Apartments are getting cheaper to rent in Las Vegas thanks to increased competition from the “shadow market” of single-family rental homes, a commercial broker said Tuesday.
An online search found 457 rental homes in Las Vegas for $1,100 a month and at least 1,400 square feet, said Spencer Ballif, senior vice president of multifamily housing at CB Richard Ellis.
“There’s plenty of options,” he said. “It’s mind-boggling what’s available.”
Ballif said it’s hard to quantify the number of rental homes on the market, but he thinks it’s at least 10,000, maybe 15,000. It could go higher as more people lose their jobs and let their homes go to foreclosure, he said.
That’s on top of the estimated 6,400 apartment units completed or under construction this year.
“What they thought is more foreclosed homeowners would become apartment renters and demand would go up,” Ballif said. “What we found is people who’ve been in a home would rather go into another home than an apartment.”
Apartment occupancy rate dropped to 90.5 percent in the second quarter, compared with 91.3 percent in the previous quarter and 92.9 percent in the same quarter a year ago, Las Vegas-based business advisory firm Applied Analysis reported. Average monthly asking rent decreased 3.8 percent from a year ago to $857, or 95 cents a square foot.
Occupancy is at its lowest level in more than a decade and rents are at price points quoted three years ago.
A frail job market and continued home price depreciation both contributed to weakening demand for apartments, Applied Analysis project manager Jake Joyce said. These trends are not expected to correct through the end of the year, he said.
Greg Willett, vice president of research and analysis for MPF YieldStar, said there’s absolutely no need for new apartment construction starts in Las Vegas. Inventory will grow by 4.2 percent in the next 18 months, one of the most aggressive rates in the country, he said.
“You still continue to lose a significant number of jobs, which is limiting demand potential for rental units,” Willett said. “We’re looking at further softening in the marketplace.”
He reported average Las Vegas apartment rental rates of $805 a month, down 5.7 percent from a year ago.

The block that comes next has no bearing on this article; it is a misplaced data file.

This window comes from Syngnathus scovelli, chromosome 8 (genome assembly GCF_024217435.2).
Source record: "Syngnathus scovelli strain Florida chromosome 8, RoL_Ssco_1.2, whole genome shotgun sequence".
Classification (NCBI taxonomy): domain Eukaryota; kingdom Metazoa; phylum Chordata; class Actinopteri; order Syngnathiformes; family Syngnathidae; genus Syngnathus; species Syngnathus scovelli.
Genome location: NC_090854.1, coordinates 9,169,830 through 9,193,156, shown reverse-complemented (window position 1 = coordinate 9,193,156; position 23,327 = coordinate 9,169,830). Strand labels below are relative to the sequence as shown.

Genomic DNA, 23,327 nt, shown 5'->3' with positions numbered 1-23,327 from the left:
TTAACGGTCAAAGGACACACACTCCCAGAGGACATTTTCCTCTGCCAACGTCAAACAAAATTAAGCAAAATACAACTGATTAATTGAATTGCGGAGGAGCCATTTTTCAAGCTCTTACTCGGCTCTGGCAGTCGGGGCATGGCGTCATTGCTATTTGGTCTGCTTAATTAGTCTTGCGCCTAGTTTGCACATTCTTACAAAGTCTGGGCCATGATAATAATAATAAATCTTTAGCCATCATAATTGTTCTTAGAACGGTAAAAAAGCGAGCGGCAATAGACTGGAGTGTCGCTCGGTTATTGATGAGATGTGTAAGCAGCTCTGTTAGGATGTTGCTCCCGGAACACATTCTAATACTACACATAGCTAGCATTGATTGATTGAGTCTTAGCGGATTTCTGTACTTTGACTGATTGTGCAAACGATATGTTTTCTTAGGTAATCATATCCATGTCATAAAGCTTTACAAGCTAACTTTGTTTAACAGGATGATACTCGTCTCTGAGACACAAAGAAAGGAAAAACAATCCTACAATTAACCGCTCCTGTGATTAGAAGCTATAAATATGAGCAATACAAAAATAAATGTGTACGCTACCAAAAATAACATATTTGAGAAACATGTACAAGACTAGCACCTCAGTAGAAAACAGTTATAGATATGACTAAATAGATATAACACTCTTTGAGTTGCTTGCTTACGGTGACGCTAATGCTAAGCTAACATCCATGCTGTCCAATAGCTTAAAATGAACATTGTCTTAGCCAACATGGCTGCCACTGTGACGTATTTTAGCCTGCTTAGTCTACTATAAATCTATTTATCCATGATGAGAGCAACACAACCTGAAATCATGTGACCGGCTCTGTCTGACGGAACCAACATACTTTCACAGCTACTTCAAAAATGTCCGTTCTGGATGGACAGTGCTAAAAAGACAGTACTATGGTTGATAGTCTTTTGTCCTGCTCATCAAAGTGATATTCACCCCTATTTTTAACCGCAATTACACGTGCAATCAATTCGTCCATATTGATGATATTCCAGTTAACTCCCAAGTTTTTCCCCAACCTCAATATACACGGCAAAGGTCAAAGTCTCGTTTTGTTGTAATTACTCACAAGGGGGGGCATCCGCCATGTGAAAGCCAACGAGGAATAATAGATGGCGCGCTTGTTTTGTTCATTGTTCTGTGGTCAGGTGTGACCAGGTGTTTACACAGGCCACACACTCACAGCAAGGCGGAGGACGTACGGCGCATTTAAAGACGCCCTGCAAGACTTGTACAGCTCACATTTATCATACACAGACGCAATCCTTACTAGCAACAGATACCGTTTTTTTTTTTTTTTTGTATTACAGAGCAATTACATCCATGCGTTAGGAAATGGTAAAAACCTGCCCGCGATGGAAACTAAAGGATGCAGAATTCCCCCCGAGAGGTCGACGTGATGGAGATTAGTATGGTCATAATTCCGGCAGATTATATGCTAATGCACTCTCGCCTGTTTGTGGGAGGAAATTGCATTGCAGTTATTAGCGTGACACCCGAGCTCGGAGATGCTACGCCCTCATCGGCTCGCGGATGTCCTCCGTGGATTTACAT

CB Richard Ellis showed 10.5 percent vacancy in June for 104,535 apartment units, compared with 10.4 percent in May. Average rent was $862 a month, a 4.4 percent reduction from May.
Ballif found a bit of good news in CB’s second-quarter apartment market survey. Concessions such as free rent and move-in discounts seem to have stabilized. Sixty-three percent of properties were offering concessions, compared with 84 percent in the first quarter, CB reported.
A June survey of more than 870 property managers across the nation revealed that half of the respondents are experiencing more difficulty locating qualified renters compared to last year, according to TransUnion rental screening group.
The survey results, released at the National Apartment Association’s Education Conference & Exposition in Las Vegas, found another 81 percent of respondents are concerned that they will not find reliable residents for the remainder of the year.
When asked if they were seeing an increase in the number of applicants moving to rental units from foreclosed properties, the tally was almost evenly split.
“While one would expect to see a more pronounced increase of applicants coming from foreclosures in this environment, a possible conclusion to draw is that many consumers coming from these circumstances are moving in with family members or friends to share expenses,” TransUnion vice president Mike Britti said.
The highest rents for a two-bedroom apartment in Las Vegas are found in the southwest ($904) and Green Valley-Henderson ($900), while the cheapest rents are in the northeast ($727) and southeast ($823), CB Richard Ellis reported.
Contact reporter Hubble Smith at firstname.lastname@example.org or 702-383-0491.